William taught us Ewean greetings, which have a pleasing Jamaican resonance. You herald someone with an “Afoi” and reply “E mafon”. Strangely, the majority of people passing the truck on the road would greet us with a “Bonsoir”, even in the morning. But as most people go out to fish at 3am, come in at 10am and finish work at 1pm you can’t really blame them.
More interestingly, women would greet me as I was washing with a “Bon travail”. Was it congratulating me on my good work or wishing me well in it? Others used it to greet Sampson as he was fixing up the truck. It did communicate a sense of solidarity with the hard slog.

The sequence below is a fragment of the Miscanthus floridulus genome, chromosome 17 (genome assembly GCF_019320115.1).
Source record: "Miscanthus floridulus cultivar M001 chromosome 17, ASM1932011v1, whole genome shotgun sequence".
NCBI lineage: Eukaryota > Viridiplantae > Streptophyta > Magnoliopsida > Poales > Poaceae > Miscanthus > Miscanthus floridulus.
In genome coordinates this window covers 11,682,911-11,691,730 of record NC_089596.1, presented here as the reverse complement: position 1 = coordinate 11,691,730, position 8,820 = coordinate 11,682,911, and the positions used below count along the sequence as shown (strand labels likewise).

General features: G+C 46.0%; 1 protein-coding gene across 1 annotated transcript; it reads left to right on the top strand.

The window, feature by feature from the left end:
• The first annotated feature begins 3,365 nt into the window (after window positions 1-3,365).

I certainly did some bon travail on the blog: when I didn’t have my head down over a bucket of washing, I had it down over a smoking laptop. I have been wondering: am I enjoying the trip more because the practice of this blog is forcing me to reflect like this or am I missing what’s happening under my nose because, now I’m behind, I’m sometimes looking back harder than being present? Whatever, it was most unusual, to have Sampson out making friends, and me stuck inside the truck writing in between preparing for the new school year. It doesn’t matter where you are, all that book-covering is still a pain.
The children of Benin were the rudest so far. Protocol apparently demands that you shout “Yovo yovo” repeatedly ad infinitum, with no intent to pursue a conversation, often while standing in the open doorway of the truck, or just passing on your way to school. And back. Every day. (Yovo means white person but without the negative connotations of mlungu.) Were they really more tiring than DRC kids or was it just that I was more tired?